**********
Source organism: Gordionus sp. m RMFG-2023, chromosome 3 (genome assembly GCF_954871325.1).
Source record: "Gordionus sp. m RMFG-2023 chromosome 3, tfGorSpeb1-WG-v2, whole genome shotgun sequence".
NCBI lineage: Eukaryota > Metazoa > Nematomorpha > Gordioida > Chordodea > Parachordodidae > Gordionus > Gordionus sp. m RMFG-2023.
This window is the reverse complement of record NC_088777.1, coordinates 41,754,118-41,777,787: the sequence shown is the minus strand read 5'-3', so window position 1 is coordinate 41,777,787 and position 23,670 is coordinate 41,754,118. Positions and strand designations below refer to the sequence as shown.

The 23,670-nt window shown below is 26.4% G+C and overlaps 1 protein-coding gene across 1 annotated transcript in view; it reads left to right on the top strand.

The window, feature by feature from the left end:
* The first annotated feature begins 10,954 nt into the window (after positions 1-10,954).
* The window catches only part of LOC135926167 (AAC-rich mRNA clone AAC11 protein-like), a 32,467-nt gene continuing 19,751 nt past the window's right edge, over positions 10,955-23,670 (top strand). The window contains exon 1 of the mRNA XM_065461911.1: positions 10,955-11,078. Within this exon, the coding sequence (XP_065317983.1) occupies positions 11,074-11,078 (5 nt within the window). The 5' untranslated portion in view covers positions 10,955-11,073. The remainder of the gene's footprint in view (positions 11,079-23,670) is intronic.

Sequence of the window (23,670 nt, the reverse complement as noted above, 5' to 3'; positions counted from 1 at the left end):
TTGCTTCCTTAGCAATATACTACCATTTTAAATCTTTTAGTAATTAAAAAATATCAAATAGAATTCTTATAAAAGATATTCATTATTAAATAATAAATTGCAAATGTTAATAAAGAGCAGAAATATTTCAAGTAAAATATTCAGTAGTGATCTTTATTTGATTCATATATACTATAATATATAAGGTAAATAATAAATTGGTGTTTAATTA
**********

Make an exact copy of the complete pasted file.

Source organism: Gordionus sp. m RMFG-2023, chromosome 3 (genome assembly GCF_954871325.1).
Source record: "Gordionus sp. m RMFG-2023 chromosome 3, tfGorSpeb1-WG-v2, whole genome shotgun sequence".
NCBI lineage: Eukaryota > Metazoa > Nematomorpha > Gordioida > Chordodea > Parachordodidae > Gordionus > Gordionus sp. m RMFG-2023.
This window is the reverse complement of record NC_088777.1, coordinates 41,754,118-41,777,787: the sequence shown is the minus strand read 5'-3', so window position 1 is coordinate 41,777,787 and position 23,670 is coordinate 41,754,118. Positions and strand designations below refer to the sequence as shown.

The 23,670-nt window shown below is 26.4% G+C and overlaps 1 protein-coding gene across 1 annotated transcript in view; it reads left to right on the top strand.

The window, feature by feature from the left end:
* The first annotated feature begins 10,954 nt into the window (after positions 1-10,954).
* The window catches only part of LOC135926167 (AAC-rich mRNA clone AAC11 protein-like), a 32,467-nt gene continuing 19,751 nt past the window's right edge, over positions 10,955-23,670 (top strand). The window contains exon 1 of the mRNA XM_065461911.1: positions 10,955-11,078. Within this exon, the coding sequence (XP_065317983.1) occupies positions 11,074-11,078 (5 nt within the window). The 5' untranslated portion in view covers positions 10,955-11,073. The remainder of the gene's footprint in view (positions 11,079-23,670) is intronic.

Sequence of the window (23,670 nt, the reverse complement as noted above, 5' to 3'; positions counted from 1 at the left end):
TTGCTTCCTTAGCAATATACTACCATTTTAAATCTTTTAGTAATTAAAAAATATCAAATAGAATTCTTATAAAAGATATTCATTATTAAATAATAAATTGCAAATGTTAATAAAGAGCAGAAATATTTCAAGTAAAATATTCAGTAGTGATCTTTATTTGATTCATATATACTATAATATATAAGGTAAATAATAAATTGGTGTTTAATTA